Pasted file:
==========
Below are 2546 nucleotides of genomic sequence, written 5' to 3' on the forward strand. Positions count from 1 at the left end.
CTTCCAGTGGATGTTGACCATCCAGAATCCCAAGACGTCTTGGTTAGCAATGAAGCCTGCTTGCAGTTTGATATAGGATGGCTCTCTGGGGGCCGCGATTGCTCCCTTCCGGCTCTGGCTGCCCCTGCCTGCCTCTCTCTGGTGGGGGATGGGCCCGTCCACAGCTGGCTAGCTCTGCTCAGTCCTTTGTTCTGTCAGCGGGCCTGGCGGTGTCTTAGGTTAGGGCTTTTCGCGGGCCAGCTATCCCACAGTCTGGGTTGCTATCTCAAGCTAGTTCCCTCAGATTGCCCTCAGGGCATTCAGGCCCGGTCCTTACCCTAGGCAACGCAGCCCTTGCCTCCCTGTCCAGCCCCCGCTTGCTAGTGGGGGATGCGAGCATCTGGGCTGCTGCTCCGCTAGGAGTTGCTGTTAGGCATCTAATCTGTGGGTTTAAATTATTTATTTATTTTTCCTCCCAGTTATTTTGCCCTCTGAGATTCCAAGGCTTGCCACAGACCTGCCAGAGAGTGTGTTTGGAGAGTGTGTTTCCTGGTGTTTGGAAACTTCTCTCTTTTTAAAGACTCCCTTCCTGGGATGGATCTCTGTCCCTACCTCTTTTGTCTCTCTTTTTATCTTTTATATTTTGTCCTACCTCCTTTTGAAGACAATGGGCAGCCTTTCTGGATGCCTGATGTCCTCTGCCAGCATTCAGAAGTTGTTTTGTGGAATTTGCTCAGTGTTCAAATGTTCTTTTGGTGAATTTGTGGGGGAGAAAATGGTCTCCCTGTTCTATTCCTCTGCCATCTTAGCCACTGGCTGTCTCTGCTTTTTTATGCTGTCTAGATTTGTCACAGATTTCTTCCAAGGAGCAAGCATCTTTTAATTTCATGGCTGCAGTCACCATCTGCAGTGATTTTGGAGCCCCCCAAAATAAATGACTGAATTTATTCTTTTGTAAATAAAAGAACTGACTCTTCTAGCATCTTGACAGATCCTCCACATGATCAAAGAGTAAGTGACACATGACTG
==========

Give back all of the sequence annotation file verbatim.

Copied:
Below are 2546 nucleotides of genomic sequence, written 5' to 3' on the forward strand. Positions count from 1 at the left end.
CTTCCAGTGGATGTTGACCATCCAGAATCCCAAGACGTCTTGGTTAGCAATGAAGCCTGCTTGCAGTTTGATATAGGATGGCTCTCTGGGGGCCGCGATTGCTCCCTTCCGGCTCTGGCTGCCCCTGCCTGCCTCTCTCTGGTGGGGGATGGGCCCGTCCACAGCTGGCTAGCTCTGCTCAGTCCTTTGTTCTGTCAGCGGGCCTGGCGGTGTCTTAGGTTAGGGCTTTTCGCGGGCCAGCTATCCCACAGTCTGGGTTGCTATCTCAAGCTAGTTCCCTCAGATTGCCCTCAGGGCATTCAGGCCCGGTCCTTACCCTAGGCAACGCAGCCCTTGCCTCCCTGTCCAGCCCCCGCTTGCTAGTGGGGGATGCGAGCATCTGGGCTGCTGCTCCGCTAGGAGTTGCTGTTAGGCATCTAATCTGTGGGTTTAAATTATTTATTTATTTTTCCTCCCAGTTATTTTGCCCTCTGAGATTCCAAGGCTTGCCACAGACCTGCCAGAGAGTGTGTTTGGAGAGTGTGTTTCCTGGTGTTTGGAAACTTCTCTCTTTTTAAAGACTCCCTTCCTGGGATGGATCTCTGTCCCTACCTCTTTTGTCTCTCTTTTTATCTTTTATATTTTGTCCTACCTCCTTTTGAAGACAATGGGCAGCCTTTCTGGATGCCTGATGTCCTCTGCCAGCATTCAGAAGTTGTTTTGTGGAATTTGCTCAGTGTTCAAATGTTCTTTTGGTGAATTTGTGGGGGAGAAAATGGTCTCCCTGTTCTATTCCTCTGCCATCTTAGCCACTGGCTGTCTCTGCTTTTTTATGCTGTCTAGATTTGTCACAGATTTCTTCCAAGGAGCAAGCATCTTTTAATTTCATGGCTGCAGTCACCATCTGCAGTGATTTTGGAGCCCCCCAAAATAAATGACTGAATTTATTCTTTTGTAAATAAAAGAACTGACTCTTCTAGCATCTTGACAGATCCTCCACATGATCAAAGAGTAAGTGACACATGACTG